2. the design should visually support build instructions,
  3. the design should enable the building of the sandal with simple tools,
  4. the design should be optimized for cutting on our CNC for speed and material use. 

This project ended up being a very lengthy diversion but our CNC design skills progressed during this time. The efficiency of our toolpaths went from over an hour mill time per side to 18 minutes with a smaller bit to boot. The rubber bottom can be used by anyone with some decent hand skills using found materials and tools one will find in a decent toolkit. We were successful in completing a DIY sandal kit that we will end up selling online.

Conclusion: Key Findings on Creating a Sustainable Product

Throughout the project, we recorded observations about creating locally manufactured and sustainable product:

  • Sourcing sustainable raw materials was challenging – manufacturers were mostly business to business, their minimum quantities were usually very high, or they didn’t want to talk to start-ups or private citizens at all.
  • We also found sustainable products or processes either didn’t really exist or weren’t as sustainable as we thought. 
  • Working with re-purposed materials was difficult for a multiplicity of reasons. Because of the variability of the physical characteristics of the material, running sewing or CNC machines was not ideal.   It was also often uncertain if you could get more of the same material.  Other times,  material was dirty and no one wanted to touch it. We found that it is very toxic to mill recycled rubber, which meant recycled rubber was no longer a viable option for most people.

People are understandably hesitant to compromise performance and durability for sustainability’s sake. In the REDUCE, REUSE, RECYCLE paradigm of sustainable consumption, it is important to create a product that is long-lasting and useful. As a start-up, competing with larger companies is very difficult. Lower volumes and new processes often result in a less-polished product. Without volume, it’s easy to fall into the ‘crafting/ craft-maker’ category, meaning the well-intentioned product cannot gain wide-spread adoption. This is an interesting paradox in the contemporary ‘sustainable locally manufactured start-up’: to create desirable, valuable and durable product local creators must leverage high volume or substantial investment to be relevant. Compromise in the ideals of the local sustainable start-up or compromise on behalf of the consumer may be needed for this type of start-up to be successful.

Local for Local: Community Building

The Local for Local Footwear project started as a research vehicle but also as a pilot Community Contribution Corporation. We wanted to test the feasibility of creating numerous small community-creation hubs meant to serve their surrounding communities by providing a space for interaction, supporting the creation of community identity, and as a means of resource conservation and travelled to Prince George in February 2019 and again in September 2019 to test the feasibility of this ambition.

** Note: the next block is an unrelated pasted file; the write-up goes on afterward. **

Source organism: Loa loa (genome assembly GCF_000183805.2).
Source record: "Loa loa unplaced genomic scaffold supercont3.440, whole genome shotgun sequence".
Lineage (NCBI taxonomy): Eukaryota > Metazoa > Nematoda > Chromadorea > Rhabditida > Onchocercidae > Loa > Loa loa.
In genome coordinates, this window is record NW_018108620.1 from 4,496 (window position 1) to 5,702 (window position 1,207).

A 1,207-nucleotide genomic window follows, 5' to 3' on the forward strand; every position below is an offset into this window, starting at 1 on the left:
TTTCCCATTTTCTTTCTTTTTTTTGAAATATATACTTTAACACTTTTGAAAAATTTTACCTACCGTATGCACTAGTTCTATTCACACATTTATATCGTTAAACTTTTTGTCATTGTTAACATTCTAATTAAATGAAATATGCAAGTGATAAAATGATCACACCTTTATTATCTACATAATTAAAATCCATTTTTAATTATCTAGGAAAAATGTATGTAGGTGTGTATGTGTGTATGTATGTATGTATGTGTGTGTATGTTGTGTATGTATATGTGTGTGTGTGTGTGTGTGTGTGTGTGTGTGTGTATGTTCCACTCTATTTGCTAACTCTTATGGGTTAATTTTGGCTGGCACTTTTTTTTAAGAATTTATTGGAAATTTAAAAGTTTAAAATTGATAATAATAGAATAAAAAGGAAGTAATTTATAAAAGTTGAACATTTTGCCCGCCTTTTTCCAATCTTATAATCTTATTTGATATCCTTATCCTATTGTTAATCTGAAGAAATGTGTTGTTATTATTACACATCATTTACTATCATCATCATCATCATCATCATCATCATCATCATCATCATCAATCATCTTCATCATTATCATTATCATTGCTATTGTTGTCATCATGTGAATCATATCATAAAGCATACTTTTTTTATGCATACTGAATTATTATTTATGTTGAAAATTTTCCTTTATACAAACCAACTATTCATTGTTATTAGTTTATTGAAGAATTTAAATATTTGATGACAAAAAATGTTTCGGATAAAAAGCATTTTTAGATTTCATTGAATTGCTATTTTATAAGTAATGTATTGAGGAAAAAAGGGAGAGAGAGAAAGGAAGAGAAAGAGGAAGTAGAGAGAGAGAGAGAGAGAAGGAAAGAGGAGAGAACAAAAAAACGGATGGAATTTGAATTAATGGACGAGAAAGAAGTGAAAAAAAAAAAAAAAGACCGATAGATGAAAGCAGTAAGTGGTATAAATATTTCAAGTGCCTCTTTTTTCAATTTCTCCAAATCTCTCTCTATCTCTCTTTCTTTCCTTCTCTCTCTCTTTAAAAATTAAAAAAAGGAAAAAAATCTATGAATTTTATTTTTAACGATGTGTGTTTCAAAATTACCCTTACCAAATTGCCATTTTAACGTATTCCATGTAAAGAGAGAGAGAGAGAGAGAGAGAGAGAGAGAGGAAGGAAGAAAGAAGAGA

Initially, in Spring 2019, we entertained the idea of creating a retail pop-up. As our manufacture research progressed and we got to connect with Prince George community further we ended up pivoting our plans.  This decision was based on a few factors-  the most deflating was news of significant job losses at the wood mills in the surrounding area. The mills are major drivers of the local economy.  While at Prince George for a research trip, we got feedback from our local project partners that it may be more beneficial to encourage entrepreneurship by teaching relevant skills or technology rather than attempting to sell a product into the community.

The community building capstone for Local for Local happened at the MakerLab at Two Rivers Gallery. We participated in three community events that took place over the course of three days this past September: 1) a maker workshop for students in grades 6 and 7 designed to expose students to new technologies, 2) a sandal-making workshop for members of the Gallery staff, 3) a makers night talk during a to show people our project and talk about our approach to using a consumer-grade CNC for rapid prototyping. My partner Brett wrote an article on Medium about his thoughts on the student workshop. Both the sandal-making workshop and talk went well, we got a lot of useful feedback on our sandal design and we met great people. The community of Prince George is rich with talented artists, craftspeople, engineers, and technicians it was an honour to be able to hold my talk at Two Rivers and to have so many turn out to participate.

What’s next?

Many thanks to Living Labs at Emily Carr University of Art and Design for hosting this project and investing their time, resources, and trust into the Local for Local footwear project.

My team and I limp off, licking our wounds, and patching our egos.  I truly believe that in every loss there is a learning. For every wrong turn, we acquire a better map of where to go.

Keep an eye out for us: we’re Saturna Outdoor Research CCC, our website will be up soon. In the meantime, you can get a hold of me at John.Bondoc@Saturna.studio